When numbers are down, Sales Managers get angry. That's Sales, and that's working in a Sales position. I understand this.
From time to time we'll get little 'motivational' talks from our manager when the numbers dip below expectations. These typically consist of criticisms of our efforts and/or enthusiasm at the job.
The first one is valid from time to time, and it can easily be charted by comparing the number of dials we've made, the number of leads we've generated, the close ratio et alia. and then you work to rectify the situation by dialing more, working on your pitch and what not.
The second one is more subjective and thus more difficult to pin down. I don't know how to show more enthusiasm at work; would he like me to walk into work with an erection? That's hyperbole, but I think the point is valid. I don't sleep on the job, I get my dialing numbers where they need to be (quantifiable effort indicator), and I do the best I can. I'm typically here before anyone else, and I'm the last one out the door most days.
I guess what it comes down to is that I don't like these little speeches so much. If nothing else they are far from motivational. I understand their purpose, I understand the message and the intended result, but there's only so much we can do. Sometimes people are not willing to talk to you. Sometimes people don't have the money to afford your product. Sometimes your product is not suitable to their needs. You can try to screen these non-buyers out as best you can (and we've been trained to do that), but at some point there's just an economic/market "X factor" that you can't combat.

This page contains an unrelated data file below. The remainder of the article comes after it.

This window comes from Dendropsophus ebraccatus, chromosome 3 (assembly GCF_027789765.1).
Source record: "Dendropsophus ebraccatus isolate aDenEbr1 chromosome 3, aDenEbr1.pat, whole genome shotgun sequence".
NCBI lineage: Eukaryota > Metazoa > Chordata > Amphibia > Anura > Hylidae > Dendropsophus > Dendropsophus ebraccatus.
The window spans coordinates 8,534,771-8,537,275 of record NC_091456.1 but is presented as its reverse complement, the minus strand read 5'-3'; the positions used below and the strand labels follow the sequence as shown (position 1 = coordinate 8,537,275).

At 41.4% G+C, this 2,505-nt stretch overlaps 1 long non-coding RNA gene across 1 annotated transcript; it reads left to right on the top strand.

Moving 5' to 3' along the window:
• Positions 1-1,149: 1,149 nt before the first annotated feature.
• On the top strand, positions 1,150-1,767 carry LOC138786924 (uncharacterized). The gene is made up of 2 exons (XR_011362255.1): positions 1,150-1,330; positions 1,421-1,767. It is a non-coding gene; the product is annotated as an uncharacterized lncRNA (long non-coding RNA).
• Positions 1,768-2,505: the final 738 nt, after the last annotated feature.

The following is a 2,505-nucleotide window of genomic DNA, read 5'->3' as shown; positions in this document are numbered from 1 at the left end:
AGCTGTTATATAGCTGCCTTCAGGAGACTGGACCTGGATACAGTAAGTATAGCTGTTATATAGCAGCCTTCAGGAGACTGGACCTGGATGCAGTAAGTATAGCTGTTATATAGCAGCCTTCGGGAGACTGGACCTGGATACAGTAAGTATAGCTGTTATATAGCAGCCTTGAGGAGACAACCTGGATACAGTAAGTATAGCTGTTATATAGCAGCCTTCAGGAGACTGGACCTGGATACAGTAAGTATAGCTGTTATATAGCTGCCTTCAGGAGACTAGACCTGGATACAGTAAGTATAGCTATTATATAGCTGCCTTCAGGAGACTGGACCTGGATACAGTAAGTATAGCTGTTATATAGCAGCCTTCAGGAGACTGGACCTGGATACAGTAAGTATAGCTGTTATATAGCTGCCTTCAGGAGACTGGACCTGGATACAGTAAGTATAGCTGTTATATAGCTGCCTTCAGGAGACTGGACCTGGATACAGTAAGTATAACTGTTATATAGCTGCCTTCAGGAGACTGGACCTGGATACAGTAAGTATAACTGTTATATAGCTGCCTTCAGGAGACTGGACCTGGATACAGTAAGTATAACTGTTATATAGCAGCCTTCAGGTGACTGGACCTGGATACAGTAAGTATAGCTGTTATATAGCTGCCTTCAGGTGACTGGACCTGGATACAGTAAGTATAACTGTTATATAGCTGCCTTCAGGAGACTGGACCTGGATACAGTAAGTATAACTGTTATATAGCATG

Often times we'll have this year's performance compared to last year's. I understand the quantitative value of this act, and it makes sense on some level. However, this year is not last year on so many levels (in terms of staff, product, etc.) and thus the comparison is not entirely apt. Beyond that, when you see glaring holes in the logic it makes you take less seriously the message delivered.
Of course, I could be just bitching (check) and finding rationalizations for why my performance is not on par with neither the company's nor my personal expectations (double check).